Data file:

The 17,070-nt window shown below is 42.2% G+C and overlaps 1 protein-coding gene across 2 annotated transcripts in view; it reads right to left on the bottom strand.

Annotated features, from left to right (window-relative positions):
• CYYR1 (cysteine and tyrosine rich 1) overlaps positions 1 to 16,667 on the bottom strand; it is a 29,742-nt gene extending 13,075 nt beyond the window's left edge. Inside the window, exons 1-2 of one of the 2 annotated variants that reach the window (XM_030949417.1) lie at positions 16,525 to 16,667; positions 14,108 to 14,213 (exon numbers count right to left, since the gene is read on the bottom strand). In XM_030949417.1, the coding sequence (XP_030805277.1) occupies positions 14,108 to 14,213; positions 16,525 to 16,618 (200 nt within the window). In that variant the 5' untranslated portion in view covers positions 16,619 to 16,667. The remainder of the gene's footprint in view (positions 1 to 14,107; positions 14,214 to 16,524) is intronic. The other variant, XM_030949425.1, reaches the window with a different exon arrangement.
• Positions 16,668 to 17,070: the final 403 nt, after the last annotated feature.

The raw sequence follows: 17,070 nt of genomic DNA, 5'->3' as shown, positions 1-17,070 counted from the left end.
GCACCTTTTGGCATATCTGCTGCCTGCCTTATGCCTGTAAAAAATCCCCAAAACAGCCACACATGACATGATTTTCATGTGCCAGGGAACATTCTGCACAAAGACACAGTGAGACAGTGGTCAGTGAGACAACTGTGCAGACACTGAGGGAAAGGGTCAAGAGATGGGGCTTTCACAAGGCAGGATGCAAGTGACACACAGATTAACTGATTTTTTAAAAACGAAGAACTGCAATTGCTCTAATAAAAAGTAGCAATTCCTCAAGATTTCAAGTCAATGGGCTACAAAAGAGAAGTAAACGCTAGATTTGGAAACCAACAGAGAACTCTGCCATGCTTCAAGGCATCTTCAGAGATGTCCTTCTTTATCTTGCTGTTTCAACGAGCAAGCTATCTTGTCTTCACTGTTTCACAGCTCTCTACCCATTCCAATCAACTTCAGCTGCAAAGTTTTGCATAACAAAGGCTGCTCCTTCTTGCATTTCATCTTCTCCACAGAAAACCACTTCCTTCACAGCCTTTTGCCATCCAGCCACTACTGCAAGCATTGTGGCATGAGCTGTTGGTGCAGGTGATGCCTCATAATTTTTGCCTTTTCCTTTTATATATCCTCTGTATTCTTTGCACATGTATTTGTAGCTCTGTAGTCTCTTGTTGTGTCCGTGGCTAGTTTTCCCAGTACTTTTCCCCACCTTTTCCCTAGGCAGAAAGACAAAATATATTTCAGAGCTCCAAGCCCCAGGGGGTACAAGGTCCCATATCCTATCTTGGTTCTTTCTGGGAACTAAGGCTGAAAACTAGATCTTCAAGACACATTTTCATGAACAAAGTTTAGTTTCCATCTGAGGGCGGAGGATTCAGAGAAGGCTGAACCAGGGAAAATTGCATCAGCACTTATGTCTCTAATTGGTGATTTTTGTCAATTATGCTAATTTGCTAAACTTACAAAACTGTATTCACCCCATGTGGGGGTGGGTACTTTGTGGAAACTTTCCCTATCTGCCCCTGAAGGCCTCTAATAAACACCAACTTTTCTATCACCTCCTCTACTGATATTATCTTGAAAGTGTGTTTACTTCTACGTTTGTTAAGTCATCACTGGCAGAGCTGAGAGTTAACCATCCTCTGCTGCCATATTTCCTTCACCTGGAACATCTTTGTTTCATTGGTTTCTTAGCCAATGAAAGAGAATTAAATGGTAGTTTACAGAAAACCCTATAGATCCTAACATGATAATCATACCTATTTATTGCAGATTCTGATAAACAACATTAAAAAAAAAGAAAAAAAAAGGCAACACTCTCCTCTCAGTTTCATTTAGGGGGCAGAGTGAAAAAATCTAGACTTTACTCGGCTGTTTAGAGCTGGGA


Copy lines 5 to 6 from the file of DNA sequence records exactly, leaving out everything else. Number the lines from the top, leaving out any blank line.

The raw sequence follows: 17,070 nt of genomic DNA, 5'->3' as shown, positions 1-17,070 counted from the left end.
GCACCTTTTGGCATATCTGCTGCCTGCCTTATGCCTGTAAAAAATCCCCAAAACAGCCACACATGACATGATTTTCATGTGCCAGGGAACATTCTGCACAAAGACACAGTGAGACAGTGGTCAGTGAGACAACTGTGCAGACACTGAGGGAAAGGGTCAAGAGATGGGGCTTTCACAAGGCAGGATGCAAGTGACACACAGATTAACTGATTTTTTAAAAACGAAGAACTGCAATTGCTCTAATAAAAAGTAGCAATTCCTCAAGATTTCAAGTCAATGGGCTACAAAAGAGAAGTAAACGCTAGATTTGGAAACCAACAGAGAACTCTGCCATGCTTCAAGGCATCTTCAGAGATGTCCTTCTTTATCTTGCTGTTTCAACGAGCAAGCTATCTTGTCTTCACTGTTTCACAGCTCTCTACCCATTCCAATCAACTTCAGCTGCAAAGTTTTGCATAACAAAGGCTGCTCCTTCTTGCATTTCATCTTCTCCACAGAAAACCACTTCCTTCACAGCCTTTTGCCATCCAGCCACTACTGCAAGCATTGTGGCATGAGCTGTTGGTGCAGGTGATGCCTCATAATTTTTGCCTTTTCCTTTTATATATCCTCTGTATTCTTTGCACATGTATTTGTAGCTCTGTAGTCTCTTGTTGTGTCCGTGGCTAGTTTTCCCAGTACTTTTCCCCACCTTTTCCCTAGGCAGAAAGACAAAATATATTTCAGAGCTCCAAGCCCCAGGGGGTACAAGGTCCCATATCCTATCTTGGTTCTTTCTGGGAACTAAGGCTGAAAACTAGATCTTCAAGACACATTTTCATGAACAAAGTTTAGTTTCCATCTGAGGGCGGAGGATTCAGAGAAGGCTGAACCAGGGAAAATTGCATCAGCACTTATGTCTCTAATTGGTGATTTTTGTCAATTATGCTAATTTGCTAAACTTACAAAACTGTATTCACCCCATGTGGGGGTGGGTACTTTGTGGAAACTTTCCCTATCTGCCCCTGAAGGCCTCTAATAAACACCAACTTTTCTATCACCTCCTCTACTGATATTATCTTGAAAGTGTGTTTACTTCTACGTTTGTTAAGTCATCACTGGCAGAGCTGAGAGTTAACCATCCTCTGCTGCCATATTTCCTTCACCTGGAACATCTTTGTTTCATTGGTTTCTTAGCCAATGAAAGAGAATTAAATGGTAGTTTACAGAAAACCCTATAGATCCTAACATGATAATCATACCTATTTATTGCAGATTCTGATAAACAACATTAAAAAAAAAGAAAAAAAAAGGCAACACTCTCCTCTCAGTTTCATTTAGGGGGCAGAGTGAAAAAATCTAGACTTTACTCGGCTGTTTAGAGCTGGGA